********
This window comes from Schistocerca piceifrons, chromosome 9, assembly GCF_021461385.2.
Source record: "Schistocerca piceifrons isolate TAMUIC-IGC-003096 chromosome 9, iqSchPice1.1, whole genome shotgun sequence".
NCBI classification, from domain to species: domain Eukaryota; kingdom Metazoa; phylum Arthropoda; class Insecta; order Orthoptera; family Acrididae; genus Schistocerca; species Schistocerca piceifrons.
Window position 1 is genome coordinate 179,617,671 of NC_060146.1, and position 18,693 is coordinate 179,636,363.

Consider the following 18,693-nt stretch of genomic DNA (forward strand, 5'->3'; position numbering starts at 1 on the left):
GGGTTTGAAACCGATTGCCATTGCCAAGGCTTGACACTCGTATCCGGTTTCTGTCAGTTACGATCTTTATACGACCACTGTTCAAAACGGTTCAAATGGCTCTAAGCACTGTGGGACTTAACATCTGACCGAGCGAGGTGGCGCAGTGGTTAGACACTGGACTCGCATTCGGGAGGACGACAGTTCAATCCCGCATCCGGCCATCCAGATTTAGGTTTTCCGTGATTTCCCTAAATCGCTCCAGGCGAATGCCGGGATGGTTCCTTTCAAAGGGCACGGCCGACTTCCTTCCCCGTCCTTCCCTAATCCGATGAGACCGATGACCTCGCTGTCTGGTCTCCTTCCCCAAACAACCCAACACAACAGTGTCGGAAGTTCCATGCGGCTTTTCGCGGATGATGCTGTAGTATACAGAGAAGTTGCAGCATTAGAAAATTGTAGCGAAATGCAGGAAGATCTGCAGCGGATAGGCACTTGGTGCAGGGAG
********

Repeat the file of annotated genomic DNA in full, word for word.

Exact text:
This window comes from Schistocerca piceifrons, chromosome 9, assembly GCF_021461385.2.
Source record: "Schistocerca piceifrons isolate TAMUIC-IGC-003096 chromosome 9, iqSchPice1.1, whole genome shotgun sequence".
NCBI classification, from domain to species: domain Eukaryota; kingdom Metazoa; phylum Arthropoda; class Insecta; order Orthoptera; family Acrididae; genus Schistocerca; species Schistocerca piceifrons.
Window position 1 is genome coordinate 179,617,671 of NC_060146.1, and position 18,693 is coordinate 179,636,363.

Consider the following 18,693-nt stretch of genomic DNA (forward strand, 5'->3'; position numbering starts at 1 on the left):
GGGTTTGAAACCGATTGCCATTGCCAAGGCTTGACACTCGTATCCGGTTTCTGTCAGTTACGATCTTTATACGACCACTGTTCAAAACGGTTCAAATGGCTCTAAGCACTGTGGGACTTAACATCTGACCGAGCGAGGTGGCGCAGTGGTTAGACACTGGACTCGCATTCGGGAGGACGACAGTTCAATCCCGCATCCGGCCATCCAGATTTAGGTTTTCCGTGATTTCCCTAAATCGCTCCAGGCGAATGCCGGGATGGTTCCTTTCAAAGGGCACGGCCGACTTCCTTCCCCGTCCTTCCCTAATCCGATGAGACCGATGACCTCGCTGTCTGGTCTCCTTCCCCAAACAACCCAACACAACAGTGTCGGAAGTTCCATGCGGCTTTTCGCGGATGATGCTGTAGTATACAGAGAAGTTGCAGCATTAGAAAATTGTAGCGAAATGCAGGAAGATCTGCAGCGGATAGGCACTTGGTGCAGGGAG